The Download on Podcasts is a regular feature sponsored by PodcastOne.
Podcast discovery — it’s a persistent challenge that affects listeners, creators, and distributors.
The headline problem? An ocean of content and no easy way to dive deep. The hits get bigger, success leads to success, worthy programs cannot attract listeners who would love them. Islands of well-publicized content develop around network brands, while the iTunes “Top” lists bolster shows that already benefit from built-in leverage such as radio promotion or star personalities.
In other words, just like the rest of media! Google built its search dominance by developing an algorithmic popularity contest for websites. Google News is like a newsstand — limited selection of giant media brands, and users have to leave that walled garden to dig deeper.
In streaming music services, 30-40-million tracks are available, but listening traffic consolidates around the hits.
So maybe it is podcasting’s fate to mature into a rich-get-richer industry just like other categories. If that feels like a painful outcome, it’s because podcasting started as a populist medium, like blogging, pioneered by skilled amateurs drawn into audio for the love of audio.
Audio search suffers from being indecipherable. That is to say, audio content cannot easily be searched by keyword, the way internet content is generally laid bare. If Google’s broad popularity contest isn’t sharp enough for you, you can feed it more detailed queries and descriptive keywords to drill down. Not so with podcasting.
Unless the programs are transcribed into text, the searchable language of the internet. Text transcription services have been available for years, and ambitious podcasters determined to be found invest in them. But that investment is unfeasible for no-budget programs trying to get a toehold in audience development. And most successful shows simply don’t bother … because they have attained a level of success to which text discovery in Google might not be worth the cost and effort.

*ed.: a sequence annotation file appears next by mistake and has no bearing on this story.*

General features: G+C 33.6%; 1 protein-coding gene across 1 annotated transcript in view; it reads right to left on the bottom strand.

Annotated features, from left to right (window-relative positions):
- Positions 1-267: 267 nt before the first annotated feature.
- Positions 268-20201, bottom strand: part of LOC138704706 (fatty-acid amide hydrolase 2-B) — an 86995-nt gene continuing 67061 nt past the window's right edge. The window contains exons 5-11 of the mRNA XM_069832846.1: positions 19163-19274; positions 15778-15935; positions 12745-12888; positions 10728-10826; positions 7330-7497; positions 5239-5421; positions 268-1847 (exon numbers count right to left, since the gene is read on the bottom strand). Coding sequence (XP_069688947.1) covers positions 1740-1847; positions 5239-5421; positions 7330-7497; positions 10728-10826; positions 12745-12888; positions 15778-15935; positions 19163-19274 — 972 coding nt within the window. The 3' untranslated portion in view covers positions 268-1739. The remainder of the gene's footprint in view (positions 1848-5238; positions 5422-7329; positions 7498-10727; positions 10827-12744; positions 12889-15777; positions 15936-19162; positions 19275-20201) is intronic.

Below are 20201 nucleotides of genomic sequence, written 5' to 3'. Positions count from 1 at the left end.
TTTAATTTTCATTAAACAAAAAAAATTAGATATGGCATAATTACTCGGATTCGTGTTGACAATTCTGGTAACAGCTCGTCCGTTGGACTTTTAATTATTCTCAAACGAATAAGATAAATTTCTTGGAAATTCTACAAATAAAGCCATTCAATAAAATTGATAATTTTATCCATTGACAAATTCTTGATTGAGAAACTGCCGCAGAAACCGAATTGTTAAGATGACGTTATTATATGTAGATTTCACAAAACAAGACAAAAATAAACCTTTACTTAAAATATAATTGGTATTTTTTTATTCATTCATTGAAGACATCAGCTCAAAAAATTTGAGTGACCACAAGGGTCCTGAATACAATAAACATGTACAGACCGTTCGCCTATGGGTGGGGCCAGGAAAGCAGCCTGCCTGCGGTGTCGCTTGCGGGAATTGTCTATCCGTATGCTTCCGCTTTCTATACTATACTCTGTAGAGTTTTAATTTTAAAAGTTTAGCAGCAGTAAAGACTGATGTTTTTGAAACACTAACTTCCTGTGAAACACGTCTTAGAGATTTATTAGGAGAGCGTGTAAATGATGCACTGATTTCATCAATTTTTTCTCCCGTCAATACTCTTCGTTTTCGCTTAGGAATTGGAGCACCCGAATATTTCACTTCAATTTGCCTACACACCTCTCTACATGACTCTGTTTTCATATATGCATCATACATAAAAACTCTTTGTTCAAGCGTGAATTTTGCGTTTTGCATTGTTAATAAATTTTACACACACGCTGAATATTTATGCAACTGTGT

A tech company called Audiosear.ch (www.audiosear.ch) is working on a solution that includes both transcriptions and a dedicated search engine for audio. The site claims “10,000’s of podcasts indexed,” with more added.
Searching on the site can be addictive. A broad search results in matched to audio, but also to show title and description. You can check a Clipmaker box to restrict the search to shows which use the Audiosear.ch Clipmaker tool. Those results pinpoint clips, many of them less than a minute in length, all of them playable on the site. (The clips work in Twitter, which makes an interesting episode promotion tool.)
In promoting the Clipmaker service, Audiosear.ch highlights well-known programs — Science Friday, 99% Invisible, and FiveThirtyEight. That makes a good demonstration of highly produced clips. But the real value of both Clipmaker and the search engine generally is to low-recognition programs that need new incoming discovery paths. And while the search engine is valuable and fun, it too suffers from discovery issues, just like all new web services.
So the higher value probably remains in transcripts which show producers can post on their websites to accrue general search traffic.